The existence of nearly all life on Earth is fueled by light from the sun. Most autotrophs, such as plants, use the energy of sunlight, combined with carbon dioxide and water, to produce simple sugars—a process known as photosynthesis. These sugars are then used as building blocks and in other synthetic pathways which allow the organism to grow.
Heterotrophs, such as animals, use light from the sun indirectly by consuming the products of autotrophs, either by consuming autotrophs, by consuming their products or by consuming other heterotrophs. The sugars and other molecular components produced by the autotrophs are then broken down, releasing stored solar energy, and giving the heterotroph the energy required for survival. This process is known as cellular respiration.
In prehistory, humans began to further extend this process by putting plant and animal materials to other uses. They used animal skins for warmth, for example, or wooden weapons to hunt. These skills allowed humans to harvest more of the sunlight than was possible through glycolysis alone, and human population began to grow.
During the Neolithic Revolution, the domestication of plants and animals further increased human access to solar energy. Fields devoted to crops were enriched by inedible plant matter, providing sugars and nutrients for future harvests. Animals which had previously only provided humans with meat and tools once they were killed were now used for labour throughout their lives, fueled by grasses inedible to humans.
The more recent discoveries of coalpetroleum and natural gas are modern extensions of this trend. These fossil fuels are the remnants of ancient plant and animal matter, formed using energy from sunlight and then trapped within the earth for millions of years. Because the stored energy in these fossil fuels has accumulated over many millions of years, they have allowed modern humans to massively increase the production and consumption of primary energy. As the amount of fossil fuel is large but finite, this cannot continue indefinitely, and various theories exist as to what will follow this stage of human civilization (e.g. alternative fuelsMalthusian catastrophenew urbanismpeak oil).

Effects on human health[edit]

The body produces vitamin D from sunlight (specifically from the UVB band of ultraviolet light), and excessive seclusion from the sun can lead to deficiency unless adequate amounts are obtained through diet.
Sunburn can have mild to severe inflammation effects on skin; this can be avoided by using a proper sunscreen cream or lotion or by gradually building up melanocytes with increasing exposure. Another detrimental effect of UV exposure is accelerated skin aging (also called skin photodamage), which produces a difficult to treat cosmetic effect. Some people are concerned that ozone depletion is increasing the incidence of such health hazards. A 10% decrease in ozone could cause a 25% increase in skin cancer.[28]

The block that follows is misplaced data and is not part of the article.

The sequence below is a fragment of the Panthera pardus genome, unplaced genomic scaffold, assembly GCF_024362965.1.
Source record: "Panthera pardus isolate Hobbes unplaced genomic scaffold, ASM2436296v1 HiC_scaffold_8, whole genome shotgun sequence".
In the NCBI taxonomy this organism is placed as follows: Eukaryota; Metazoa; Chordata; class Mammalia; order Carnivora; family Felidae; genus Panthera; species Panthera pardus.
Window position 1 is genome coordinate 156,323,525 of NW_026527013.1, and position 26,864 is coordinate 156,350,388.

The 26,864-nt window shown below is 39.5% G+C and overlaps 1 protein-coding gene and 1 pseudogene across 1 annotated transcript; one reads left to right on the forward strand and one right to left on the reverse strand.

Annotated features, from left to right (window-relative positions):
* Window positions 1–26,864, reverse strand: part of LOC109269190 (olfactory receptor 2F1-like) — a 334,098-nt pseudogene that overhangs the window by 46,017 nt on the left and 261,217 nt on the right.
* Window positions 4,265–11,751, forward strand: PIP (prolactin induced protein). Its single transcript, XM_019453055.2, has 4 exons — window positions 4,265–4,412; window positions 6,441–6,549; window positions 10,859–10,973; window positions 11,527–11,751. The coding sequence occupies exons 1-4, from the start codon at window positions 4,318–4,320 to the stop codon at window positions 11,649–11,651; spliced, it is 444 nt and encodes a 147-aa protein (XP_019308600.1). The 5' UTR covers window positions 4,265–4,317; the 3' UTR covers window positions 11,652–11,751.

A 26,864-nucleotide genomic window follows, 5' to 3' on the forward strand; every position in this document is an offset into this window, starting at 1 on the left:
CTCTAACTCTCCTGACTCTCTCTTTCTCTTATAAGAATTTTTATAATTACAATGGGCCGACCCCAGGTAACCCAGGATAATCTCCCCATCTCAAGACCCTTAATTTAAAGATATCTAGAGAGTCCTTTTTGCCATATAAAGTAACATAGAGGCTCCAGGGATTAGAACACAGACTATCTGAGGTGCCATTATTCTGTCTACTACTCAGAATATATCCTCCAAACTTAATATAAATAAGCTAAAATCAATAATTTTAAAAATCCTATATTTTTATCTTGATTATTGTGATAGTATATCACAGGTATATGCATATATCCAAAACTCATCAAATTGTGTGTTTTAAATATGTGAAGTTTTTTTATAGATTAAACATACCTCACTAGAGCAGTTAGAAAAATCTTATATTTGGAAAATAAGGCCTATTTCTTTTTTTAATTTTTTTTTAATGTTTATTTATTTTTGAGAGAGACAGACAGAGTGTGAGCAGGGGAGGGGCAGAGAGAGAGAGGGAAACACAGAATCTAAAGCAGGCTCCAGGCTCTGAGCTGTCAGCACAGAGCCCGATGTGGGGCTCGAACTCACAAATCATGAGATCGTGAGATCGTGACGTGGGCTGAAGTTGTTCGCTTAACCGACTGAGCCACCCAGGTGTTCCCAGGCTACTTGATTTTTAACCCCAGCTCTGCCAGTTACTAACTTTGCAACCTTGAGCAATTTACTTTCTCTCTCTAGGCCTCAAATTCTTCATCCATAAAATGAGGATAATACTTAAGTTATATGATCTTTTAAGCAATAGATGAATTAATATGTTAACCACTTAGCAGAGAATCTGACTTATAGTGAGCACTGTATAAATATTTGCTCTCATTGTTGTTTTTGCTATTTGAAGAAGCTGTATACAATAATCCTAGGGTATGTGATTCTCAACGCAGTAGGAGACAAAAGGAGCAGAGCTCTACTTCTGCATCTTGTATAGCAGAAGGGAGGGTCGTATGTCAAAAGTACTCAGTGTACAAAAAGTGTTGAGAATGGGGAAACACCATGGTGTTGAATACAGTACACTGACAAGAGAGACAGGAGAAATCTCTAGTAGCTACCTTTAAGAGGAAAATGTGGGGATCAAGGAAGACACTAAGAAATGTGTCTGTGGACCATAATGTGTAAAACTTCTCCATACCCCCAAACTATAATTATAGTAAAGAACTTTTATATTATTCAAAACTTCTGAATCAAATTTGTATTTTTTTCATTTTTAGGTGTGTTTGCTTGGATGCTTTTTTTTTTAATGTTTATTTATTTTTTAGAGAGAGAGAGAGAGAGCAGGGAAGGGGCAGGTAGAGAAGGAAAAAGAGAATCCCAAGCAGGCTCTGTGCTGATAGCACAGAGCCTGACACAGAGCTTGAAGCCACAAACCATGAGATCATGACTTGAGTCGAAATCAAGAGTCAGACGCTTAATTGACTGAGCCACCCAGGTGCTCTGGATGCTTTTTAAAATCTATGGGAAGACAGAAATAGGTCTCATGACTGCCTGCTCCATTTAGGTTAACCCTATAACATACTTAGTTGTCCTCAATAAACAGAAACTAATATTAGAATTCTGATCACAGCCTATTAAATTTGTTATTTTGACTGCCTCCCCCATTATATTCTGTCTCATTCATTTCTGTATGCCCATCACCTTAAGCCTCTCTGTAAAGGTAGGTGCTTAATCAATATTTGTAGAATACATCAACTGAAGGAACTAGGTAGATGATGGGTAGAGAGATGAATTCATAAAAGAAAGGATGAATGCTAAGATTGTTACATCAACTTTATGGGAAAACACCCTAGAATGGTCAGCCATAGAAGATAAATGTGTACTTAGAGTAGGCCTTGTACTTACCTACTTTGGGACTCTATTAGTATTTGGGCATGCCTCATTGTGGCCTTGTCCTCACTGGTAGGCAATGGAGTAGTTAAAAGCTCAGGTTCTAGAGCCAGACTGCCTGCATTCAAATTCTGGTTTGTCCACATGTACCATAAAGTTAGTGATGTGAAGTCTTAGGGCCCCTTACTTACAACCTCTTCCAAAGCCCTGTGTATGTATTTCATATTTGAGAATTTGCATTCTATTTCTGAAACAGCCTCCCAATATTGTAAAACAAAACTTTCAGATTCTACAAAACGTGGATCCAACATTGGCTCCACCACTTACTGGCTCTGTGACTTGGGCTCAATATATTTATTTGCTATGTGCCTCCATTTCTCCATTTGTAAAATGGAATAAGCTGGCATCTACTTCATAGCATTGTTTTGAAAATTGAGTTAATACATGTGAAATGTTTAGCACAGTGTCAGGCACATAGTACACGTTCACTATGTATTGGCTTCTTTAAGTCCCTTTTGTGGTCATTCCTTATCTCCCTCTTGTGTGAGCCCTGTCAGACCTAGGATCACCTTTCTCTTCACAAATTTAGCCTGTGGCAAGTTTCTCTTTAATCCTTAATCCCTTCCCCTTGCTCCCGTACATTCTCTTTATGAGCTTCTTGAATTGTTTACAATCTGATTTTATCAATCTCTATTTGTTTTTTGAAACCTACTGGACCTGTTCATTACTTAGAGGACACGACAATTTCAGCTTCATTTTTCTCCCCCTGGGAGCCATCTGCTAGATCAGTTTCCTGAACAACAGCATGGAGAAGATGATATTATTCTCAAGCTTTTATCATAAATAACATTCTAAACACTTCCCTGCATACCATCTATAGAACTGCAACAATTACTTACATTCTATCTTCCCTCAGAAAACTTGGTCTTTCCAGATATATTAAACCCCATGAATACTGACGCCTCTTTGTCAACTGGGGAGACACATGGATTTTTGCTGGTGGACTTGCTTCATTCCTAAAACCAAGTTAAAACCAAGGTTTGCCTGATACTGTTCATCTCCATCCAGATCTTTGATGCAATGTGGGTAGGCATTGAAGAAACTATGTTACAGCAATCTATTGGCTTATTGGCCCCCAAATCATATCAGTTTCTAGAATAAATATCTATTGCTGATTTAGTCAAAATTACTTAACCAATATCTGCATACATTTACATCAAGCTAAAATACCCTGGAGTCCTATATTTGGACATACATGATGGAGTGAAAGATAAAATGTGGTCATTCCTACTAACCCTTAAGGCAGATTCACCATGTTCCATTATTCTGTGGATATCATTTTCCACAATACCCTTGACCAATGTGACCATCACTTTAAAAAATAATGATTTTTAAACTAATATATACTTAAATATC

A lack of sunlight, on the other hand, is considered one of the primary causes of seasonal affective disorder (SAD), a serious form of the "winter blues". SAD occurrence is more prevalent in locations further from the tropics, and most of the treatments (other than prescription drugs) involve light therapy, replicating sunlight via lamps tuned to specific wavelengths of visible light, or full-spectrum bulbs.
A recent study indicates that more exposure to sunshine early in a person’s life relates to less risk from multiple sclerosis (MS) later in life.[29]

Yes, the bees are still here and eating well. Big surprise for me: With the new birds came several hundred more bees!

*New Feature*
Click on link below to see extended photostudy pics in my G+Photo Albums (with slideshow option)-100 sunny photos today. Enjoy!

Link to PhotoAlbum September 10, 2013:


I am sitting on the back porch at Kates and this is the view. The creek is on the other side of the fence. This area is also a fenced in protected feeding station for the birds with all their favorite trees. The birds sleep here by the creek in the tall pine trees.

...this is brendasue signing off from Rainbow Creek.  See You next time. Wishing sunshine filled days! My friends have started Humming!